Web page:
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|Line 12 of Shakespeare's Sonnet 18|
The Shakespeare Conference: SHK 21.0173 Wednesday, 14 April 2010
From: Felix de Villiers <
I fail to understand why this line has been so much murdered with interpretation and hairsplitting discriminations. The line means quite simply what it says.
When in eternal lines to time thou grow'st
Charming the idea of growing to time, as in music. See similar passages elsewhere as in Richard II's prison speech. I cannot insult the intelligence of Shakespeare readers who must know the context and how this theme is continually repeated and is confirmed by the final couplet in this sonnet:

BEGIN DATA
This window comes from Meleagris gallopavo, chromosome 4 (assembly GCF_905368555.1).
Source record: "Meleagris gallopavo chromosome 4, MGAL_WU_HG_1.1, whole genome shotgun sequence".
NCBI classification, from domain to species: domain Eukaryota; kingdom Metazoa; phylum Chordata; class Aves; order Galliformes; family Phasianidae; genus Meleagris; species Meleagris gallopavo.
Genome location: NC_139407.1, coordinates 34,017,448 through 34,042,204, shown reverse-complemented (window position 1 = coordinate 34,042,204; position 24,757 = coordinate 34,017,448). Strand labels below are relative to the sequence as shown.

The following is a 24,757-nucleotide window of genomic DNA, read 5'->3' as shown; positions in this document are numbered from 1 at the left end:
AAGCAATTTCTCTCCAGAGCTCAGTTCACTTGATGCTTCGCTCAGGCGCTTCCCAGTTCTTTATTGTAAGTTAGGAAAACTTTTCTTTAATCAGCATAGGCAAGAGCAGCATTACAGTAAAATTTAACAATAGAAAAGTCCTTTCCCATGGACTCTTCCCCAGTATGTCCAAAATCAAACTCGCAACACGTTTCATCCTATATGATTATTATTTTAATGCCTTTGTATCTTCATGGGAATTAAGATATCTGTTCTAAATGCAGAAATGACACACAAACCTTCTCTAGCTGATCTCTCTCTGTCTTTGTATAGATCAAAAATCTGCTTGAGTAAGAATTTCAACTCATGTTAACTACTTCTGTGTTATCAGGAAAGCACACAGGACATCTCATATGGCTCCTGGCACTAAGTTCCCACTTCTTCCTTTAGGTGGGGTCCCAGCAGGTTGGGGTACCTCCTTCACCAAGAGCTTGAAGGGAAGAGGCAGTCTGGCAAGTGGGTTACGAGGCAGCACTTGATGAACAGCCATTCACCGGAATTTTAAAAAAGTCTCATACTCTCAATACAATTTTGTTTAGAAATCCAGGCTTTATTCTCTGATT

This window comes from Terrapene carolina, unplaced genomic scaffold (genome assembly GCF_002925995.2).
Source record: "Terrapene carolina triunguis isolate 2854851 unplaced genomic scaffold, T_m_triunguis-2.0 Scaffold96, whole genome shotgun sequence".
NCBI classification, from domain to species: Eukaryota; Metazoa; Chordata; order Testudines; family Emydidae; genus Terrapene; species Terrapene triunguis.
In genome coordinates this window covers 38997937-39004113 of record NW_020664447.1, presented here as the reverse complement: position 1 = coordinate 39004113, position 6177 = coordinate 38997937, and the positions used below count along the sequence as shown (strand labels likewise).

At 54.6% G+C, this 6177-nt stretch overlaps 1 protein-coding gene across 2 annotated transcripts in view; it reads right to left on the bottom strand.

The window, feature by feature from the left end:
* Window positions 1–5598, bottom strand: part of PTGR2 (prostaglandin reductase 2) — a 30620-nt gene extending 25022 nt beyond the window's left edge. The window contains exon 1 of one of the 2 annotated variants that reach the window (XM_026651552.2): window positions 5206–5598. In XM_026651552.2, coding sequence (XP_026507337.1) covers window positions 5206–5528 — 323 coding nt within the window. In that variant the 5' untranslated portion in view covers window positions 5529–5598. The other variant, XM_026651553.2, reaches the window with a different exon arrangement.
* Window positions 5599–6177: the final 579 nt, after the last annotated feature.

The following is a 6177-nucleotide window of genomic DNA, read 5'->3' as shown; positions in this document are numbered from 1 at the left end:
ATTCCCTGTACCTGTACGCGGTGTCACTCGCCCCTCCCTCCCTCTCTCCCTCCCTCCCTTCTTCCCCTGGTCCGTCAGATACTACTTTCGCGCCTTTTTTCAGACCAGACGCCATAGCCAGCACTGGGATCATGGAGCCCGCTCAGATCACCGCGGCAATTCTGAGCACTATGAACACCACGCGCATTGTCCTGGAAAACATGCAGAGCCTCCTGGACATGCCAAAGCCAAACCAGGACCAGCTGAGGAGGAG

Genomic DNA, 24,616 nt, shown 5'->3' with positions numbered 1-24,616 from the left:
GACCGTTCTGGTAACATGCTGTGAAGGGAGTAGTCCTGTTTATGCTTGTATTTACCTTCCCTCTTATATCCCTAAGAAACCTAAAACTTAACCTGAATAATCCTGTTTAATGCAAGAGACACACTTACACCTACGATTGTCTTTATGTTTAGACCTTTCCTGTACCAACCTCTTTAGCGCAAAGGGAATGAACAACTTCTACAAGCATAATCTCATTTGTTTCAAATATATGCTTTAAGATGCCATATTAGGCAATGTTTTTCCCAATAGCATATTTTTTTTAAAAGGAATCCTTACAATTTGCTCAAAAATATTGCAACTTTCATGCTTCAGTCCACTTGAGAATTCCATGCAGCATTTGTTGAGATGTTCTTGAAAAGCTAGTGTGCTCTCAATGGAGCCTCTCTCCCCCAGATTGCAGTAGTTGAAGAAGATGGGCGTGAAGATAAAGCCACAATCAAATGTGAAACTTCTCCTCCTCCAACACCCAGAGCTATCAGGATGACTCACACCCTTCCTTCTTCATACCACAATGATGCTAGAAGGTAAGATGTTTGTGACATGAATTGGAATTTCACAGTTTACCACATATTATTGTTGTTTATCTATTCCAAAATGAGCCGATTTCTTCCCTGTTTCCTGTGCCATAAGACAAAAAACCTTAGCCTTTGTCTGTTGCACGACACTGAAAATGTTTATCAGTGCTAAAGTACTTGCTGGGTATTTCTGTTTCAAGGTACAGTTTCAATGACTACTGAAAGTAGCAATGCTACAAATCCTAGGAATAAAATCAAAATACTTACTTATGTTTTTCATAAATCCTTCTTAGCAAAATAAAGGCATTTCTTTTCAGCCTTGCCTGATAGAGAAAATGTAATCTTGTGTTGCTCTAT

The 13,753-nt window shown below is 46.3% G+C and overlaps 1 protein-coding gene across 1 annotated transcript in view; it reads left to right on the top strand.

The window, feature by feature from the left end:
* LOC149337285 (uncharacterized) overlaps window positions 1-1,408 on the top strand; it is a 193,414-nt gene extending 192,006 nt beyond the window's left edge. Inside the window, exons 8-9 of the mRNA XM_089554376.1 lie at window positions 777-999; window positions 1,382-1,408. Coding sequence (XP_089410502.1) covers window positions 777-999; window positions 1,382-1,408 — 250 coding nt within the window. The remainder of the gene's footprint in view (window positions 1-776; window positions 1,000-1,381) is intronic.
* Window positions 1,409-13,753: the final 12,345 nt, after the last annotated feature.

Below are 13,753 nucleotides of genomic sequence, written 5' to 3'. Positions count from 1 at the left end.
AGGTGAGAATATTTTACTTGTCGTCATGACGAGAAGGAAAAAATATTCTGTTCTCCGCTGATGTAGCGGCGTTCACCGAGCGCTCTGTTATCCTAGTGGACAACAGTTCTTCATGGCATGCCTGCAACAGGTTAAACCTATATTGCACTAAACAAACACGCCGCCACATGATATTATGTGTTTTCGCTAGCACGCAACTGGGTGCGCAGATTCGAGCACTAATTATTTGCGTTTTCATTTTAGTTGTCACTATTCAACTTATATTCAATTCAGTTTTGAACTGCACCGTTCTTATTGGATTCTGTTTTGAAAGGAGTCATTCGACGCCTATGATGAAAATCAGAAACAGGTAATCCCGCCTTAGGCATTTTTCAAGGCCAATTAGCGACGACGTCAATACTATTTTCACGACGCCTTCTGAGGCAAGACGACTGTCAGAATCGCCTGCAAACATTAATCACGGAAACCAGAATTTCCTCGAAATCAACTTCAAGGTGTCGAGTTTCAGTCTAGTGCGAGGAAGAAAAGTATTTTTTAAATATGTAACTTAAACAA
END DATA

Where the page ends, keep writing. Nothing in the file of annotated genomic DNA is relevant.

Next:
So long as men can breathe or eyes can see.
There is absolutely nothing mysterious in the preposition ' to' in the phrase 'to time.' and if we don't know by now that poets concentrate their language, we should not be reading it at all. Poetry in German is called Dichtung, concentration. Better to read Shakespeare first of all for the pleasure of doing so and then let interpretations dawn on you. Obsessive hairsplitting will get us nowhere.
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